15 Nov Initiations & Rites of Passage
Our family was recently given two little Monarch caterpillars. These little beings have brought such incredible joy to our family as we have watched, fed and cleaned their cages and just taken true delight in the process of them eating voraciously.
One recently became a chrysalis, so we’re hoping we’re going to be around when they come out and become a beautiful butterfly. The second one recently transitioned into the J shape, which some of you may know is the precursor to becoming a chrysalis.
My wife very excitedly greeted me at the bottom of the stairs the other night after I put the kids down saying that the process was underway and unfolding. Sure enough, about half of the caterpillar was already wrapped in the chrysalis. I was transfixed – truly amazed to watch this process.
Even though I have had caterpillars and butterflies in the past, I was filled with so much awe, wonder and humility at this truly transformative process unfolding in front of me. It seemed like the chrysalis was simultaneously emerging, expanding and enveloping the caterpillar. And it seemed like the caterpillar was actively embracing this process of decay and disillusion.
It struck me that I was having the privilege of really taking in a rite of passage and initiation that was undergoing. Many of you probably are well aware of, and even use the symbolism of this metamorphosis to speak to the journey that we all as individuals can follow and lead to our own emergence and unfolding.
It also struck me as I watched this new beginning, expansion and emergence of the chrysalis – the seeming pain, disruption and hardship of the caterpillar losing itself in some regards speaks to some of what our society is going through. We see beautiful new beginnings if we look around. Possibilities and changes underway, and transformation that leads us more in the direction of the harmonious and sustainable way of being on the planet.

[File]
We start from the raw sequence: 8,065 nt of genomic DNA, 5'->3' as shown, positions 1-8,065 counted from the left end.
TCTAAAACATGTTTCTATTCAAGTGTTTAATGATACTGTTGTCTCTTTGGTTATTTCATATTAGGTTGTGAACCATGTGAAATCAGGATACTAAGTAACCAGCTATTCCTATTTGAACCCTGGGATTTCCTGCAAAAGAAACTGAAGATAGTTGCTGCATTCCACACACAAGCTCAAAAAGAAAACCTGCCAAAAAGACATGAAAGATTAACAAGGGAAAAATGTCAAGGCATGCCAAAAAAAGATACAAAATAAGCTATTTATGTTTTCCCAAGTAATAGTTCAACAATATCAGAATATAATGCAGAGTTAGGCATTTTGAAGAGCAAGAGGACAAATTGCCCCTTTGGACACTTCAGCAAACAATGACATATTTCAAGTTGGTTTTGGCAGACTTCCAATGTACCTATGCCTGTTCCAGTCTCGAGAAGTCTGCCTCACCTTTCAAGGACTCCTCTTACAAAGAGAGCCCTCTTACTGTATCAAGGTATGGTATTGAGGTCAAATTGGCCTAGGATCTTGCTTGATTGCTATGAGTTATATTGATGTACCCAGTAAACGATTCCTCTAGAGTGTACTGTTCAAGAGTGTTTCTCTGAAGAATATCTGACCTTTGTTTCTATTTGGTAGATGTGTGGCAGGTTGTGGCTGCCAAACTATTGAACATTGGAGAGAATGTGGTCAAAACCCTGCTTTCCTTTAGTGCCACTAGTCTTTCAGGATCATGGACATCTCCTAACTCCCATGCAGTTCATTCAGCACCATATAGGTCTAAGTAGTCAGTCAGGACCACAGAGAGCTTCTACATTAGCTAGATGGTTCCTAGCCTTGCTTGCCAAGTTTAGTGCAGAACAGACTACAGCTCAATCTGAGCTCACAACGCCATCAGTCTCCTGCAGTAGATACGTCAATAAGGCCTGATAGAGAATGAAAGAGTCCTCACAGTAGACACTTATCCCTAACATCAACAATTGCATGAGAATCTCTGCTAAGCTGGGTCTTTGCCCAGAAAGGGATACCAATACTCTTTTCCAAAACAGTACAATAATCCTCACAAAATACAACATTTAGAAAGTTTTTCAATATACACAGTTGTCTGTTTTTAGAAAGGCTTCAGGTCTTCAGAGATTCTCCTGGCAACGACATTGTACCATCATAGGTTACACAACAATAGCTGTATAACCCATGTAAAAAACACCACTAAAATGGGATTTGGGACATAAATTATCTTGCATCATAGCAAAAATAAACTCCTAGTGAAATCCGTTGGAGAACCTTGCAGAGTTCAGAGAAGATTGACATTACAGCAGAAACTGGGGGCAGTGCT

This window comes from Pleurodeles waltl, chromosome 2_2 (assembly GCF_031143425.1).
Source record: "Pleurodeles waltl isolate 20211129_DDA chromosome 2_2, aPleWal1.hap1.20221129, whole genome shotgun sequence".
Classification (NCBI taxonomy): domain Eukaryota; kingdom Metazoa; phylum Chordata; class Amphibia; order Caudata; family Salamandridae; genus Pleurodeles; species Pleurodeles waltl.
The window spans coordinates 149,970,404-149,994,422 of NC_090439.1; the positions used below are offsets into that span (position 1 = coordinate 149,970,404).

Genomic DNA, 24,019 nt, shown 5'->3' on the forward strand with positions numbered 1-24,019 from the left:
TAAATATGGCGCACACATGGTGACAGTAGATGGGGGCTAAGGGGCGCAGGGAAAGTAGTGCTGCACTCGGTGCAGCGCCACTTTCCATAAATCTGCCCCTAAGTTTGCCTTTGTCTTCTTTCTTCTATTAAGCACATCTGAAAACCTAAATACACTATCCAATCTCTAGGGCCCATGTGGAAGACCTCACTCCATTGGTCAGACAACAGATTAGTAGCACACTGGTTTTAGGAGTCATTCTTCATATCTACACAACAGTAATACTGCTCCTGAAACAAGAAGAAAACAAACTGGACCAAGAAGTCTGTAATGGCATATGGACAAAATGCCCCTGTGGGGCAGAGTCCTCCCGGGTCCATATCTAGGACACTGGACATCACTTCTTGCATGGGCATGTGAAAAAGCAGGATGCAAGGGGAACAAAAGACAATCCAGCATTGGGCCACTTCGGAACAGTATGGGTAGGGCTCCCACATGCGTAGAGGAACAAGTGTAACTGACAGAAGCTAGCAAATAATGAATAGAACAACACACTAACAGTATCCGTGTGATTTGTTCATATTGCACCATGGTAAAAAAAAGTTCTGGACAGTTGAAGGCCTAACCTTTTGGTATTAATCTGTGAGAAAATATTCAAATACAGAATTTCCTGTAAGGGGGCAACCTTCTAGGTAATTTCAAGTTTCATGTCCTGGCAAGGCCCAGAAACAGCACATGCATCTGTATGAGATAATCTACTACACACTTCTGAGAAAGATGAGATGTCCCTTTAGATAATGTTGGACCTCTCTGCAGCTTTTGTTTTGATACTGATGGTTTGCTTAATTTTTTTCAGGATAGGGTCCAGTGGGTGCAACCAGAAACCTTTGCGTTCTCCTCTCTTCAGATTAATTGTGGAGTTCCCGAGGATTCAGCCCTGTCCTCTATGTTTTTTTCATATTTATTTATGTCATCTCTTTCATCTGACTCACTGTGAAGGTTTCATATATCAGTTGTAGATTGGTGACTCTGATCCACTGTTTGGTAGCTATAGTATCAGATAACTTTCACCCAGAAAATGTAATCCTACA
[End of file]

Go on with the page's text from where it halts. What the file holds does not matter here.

These are to be celebrated. At the same time, there’s major uprooting, disruption, tension and turbulence that’s happening everywhere that can seem so upsetting and hard. At times I really struggle with how to hold both of these two things simultaneously. Witnessing this caterpillar and chrysalis and understanding the process was really helpful for me.
I’ve always loved rituals and ceremonies and rites of passage. Both to be personally a part of them, to facilitate and offer for others, as well as to witness and support others. I always thought of rites of passage and rituals for people, but I guess I can include caterpillars as well as the natural world of no surprise. I take that experience not only to keep me humble and in awe of the world and the processes I’m a part of but also to remember these teachings and lessons of rites of passage and initiation that I go through in the natural world and our society.
It’s sometimes really easy to romanticize the wonderful changes that can come about through these processes of metamorphosis and change. These are to be celebrated. We can continually become bigger, better versions of ourselves, both individually and collectively.
But I think we often forget about just how much hardship and pain goes into this process and that can’t be lost. So looking around and seeing the pain and the hardship on the planet and with other people, I can come back to the caterpillar and remember:
Through these rites of passage that we all need to go through to emerge into something more beautiful and better… there is often pain.May I remember that and not run away from it and even lean into it. May I lean into my own dissolution, decay, transformation and pain, because that’s something that is necessary.
I hope you also can remember this as you move forward in your personal life and as you take in what’s happening in the world around you.
If rites of passage and initiations that we go through individually, and as a society and culture on the planet is a subject matter you’re interested in, I hope you’ll consider joining us for our Fireside Chat. We are excited to reconvene our community to be in the inquiry in questions of Ecopsychology.
May you embrace all of it and never lose your delight and awe. Be well. Remember, nature knows the way.
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